"It absolutely touched me," Christina said of the grass-roots efforts, which serves more than 2,000 children ages 13-17 and homeless women in the East Baltimore area. "I wanted to help them."
The following day, Christina cleaned out the closets in their Monkton, Md., home and gave Rose Street a call. The Markakises, who founded the recently frozen The Right Side Foundation, typically worked with the OriolesREACH program to take a family in need Christmas shopping. But Rose Street provided a different idea: one gift for each child.
"They said, 'We don't like our people here to be greedy, and, not to negate what we were doing before, but we were able to touch move lives,'" Christina said of the center, which was co-founded in 1992 by Clayton Guyton -- "Mr. C" -- who serves as executive director. "It's just something different we are doing this year."
While the Markakises have opted to temporarily halt their foundation, a result of having three young children and wanting to be able to do charitable work on their own time, they've remained big supporters of the community. In addition to their efforts with Rose Street, that included around 40 holiday gifts and a slew of winter coats -- along with partner Under Armour -- the couple again donated gloves and balls to this year's OriolesReach Holiday Party.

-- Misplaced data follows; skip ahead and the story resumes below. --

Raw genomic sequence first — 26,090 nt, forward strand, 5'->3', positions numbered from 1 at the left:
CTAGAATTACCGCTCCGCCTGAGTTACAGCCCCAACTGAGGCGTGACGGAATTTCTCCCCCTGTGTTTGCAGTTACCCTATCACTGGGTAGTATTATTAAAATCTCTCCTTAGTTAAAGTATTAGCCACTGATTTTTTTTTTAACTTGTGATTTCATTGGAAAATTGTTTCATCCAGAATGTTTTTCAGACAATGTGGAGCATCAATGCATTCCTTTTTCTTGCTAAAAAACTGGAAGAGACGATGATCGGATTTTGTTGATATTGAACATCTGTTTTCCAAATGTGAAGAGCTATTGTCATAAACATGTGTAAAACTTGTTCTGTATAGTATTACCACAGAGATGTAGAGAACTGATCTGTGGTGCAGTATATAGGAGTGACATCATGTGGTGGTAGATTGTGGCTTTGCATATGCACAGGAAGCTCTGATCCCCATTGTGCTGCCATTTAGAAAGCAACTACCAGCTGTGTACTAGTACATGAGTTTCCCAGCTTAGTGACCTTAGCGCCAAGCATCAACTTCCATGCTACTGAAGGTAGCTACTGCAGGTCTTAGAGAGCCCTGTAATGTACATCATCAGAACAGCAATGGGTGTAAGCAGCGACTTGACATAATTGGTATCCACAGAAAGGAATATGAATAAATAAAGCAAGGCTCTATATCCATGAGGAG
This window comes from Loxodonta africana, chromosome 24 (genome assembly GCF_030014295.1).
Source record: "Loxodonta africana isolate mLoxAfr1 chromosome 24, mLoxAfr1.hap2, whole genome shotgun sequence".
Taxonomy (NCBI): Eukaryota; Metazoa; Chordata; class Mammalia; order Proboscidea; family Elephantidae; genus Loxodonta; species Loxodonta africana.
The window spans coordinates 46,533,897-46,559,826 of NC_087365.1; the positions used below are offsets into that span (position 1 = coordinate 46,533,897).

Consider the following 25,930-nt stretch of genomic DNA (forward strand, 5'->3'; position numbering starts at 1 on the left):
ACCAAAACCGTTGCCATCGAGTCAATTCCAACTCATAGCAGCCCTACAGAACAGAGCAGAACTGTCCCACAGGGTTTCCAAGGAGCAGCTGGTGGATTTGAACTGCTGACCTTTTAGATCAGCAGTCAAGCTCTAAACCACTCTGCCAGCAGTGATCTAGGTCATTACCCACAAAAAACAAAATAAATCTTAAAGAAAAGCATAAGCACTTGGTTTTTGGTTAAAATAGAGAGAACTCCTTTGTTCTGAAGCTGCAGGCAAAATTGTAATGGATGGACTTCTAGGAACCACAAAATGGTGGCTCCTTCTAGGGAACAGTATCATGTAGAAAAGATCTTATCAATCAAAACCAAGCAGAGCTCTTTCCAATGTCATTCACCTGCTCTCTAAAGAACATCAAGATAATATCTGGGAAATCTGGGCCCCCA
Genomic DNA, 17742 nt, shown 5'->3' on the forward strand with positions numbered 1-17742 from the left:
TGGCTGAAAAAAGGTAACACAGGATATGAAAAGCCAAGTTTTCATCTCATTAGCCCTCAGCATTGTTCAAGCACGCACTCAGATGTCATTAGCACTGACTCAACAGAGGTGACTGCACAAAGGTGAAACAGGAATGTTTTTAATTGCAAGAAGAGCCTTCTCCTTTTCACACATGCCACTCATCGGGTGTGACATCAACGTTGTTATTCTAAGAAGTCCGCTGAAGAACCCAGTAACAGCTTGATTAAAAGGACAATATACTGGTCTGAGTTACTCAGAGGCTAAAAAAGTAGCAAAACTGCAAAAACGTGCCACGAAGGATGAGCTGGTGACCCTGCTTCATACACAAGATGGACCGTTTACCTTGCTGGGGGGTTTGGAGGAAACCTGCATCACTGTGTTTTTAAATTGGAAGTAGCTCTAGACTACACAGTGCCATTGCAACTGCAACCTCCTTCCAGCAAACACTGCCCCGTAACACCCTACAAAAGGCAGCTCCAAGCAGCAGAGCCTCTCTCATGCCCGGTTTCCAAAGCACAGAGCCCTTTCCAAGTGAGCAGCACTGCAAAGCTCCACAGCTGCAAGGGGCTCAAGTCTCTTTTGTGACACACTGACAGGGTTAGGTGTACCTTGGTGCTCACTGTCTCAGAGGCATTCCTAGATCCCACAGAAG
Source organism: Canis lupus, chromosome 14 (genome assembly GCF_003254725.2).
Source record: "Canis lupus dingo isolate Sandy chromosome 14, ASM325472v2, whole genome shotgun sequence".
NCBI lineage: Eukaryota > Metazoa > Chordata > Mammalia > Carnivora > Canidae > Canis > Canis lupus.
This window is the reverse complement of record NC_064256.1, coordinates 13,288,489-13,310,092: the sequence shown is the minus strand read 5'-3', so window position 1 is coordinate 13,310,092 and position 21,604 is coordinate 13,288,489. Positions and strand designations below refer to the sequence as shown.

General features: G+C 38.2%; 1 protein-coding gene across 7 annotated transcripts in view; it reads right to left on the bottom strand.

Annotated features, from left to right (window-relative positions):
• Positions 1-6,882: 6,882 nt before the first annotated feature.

"Nick doesn't like to do things based on accolades, he likes to do it because he wants to do it," Christina said of the lower-profile nature of their charity effort. "That's the point of the season, it's a giving time and to give back to the community that got Nick to where he is, it's our turn to say, 'Thank you.' This community is such a wonderful community. But not only that, but to help kids, it makes your heart happy."
The Markakises remain involved with Casey Cares, which helps critically ill children, and would love to get The Right Side back up and running someday to help further their efforts which have slowed down only in publicity. Late this summer, as part of Christina's baby shower request, guests donated books that also went to the shelter. It was an early Christmas gift for Rose Street, whose residents were treated to an in-person visit from the Markakises and the Orioles mascot as they delivered the holiday gifts, one from each child's Santa list.
"We are 100 percent still as involved if not more than [with the foundation]; we are able to still work with the same groups," Christina said. "We are just able to be more intimate."
The Markakis family will stay home for the holidays, with Christina continuing her grandmother's tradition of making biscuits and gravy on Christmas morning and Nick already taking their elder two sons goose hunting. They visited her family in Florida recently and welcomed his side the weekend before the holiday, but want to make sure they set aside time for their own family and holiday traditions.
"It's about family, that's what it really is," Christina said of the holiday's meaning. "Being with your loved ones and sharing love."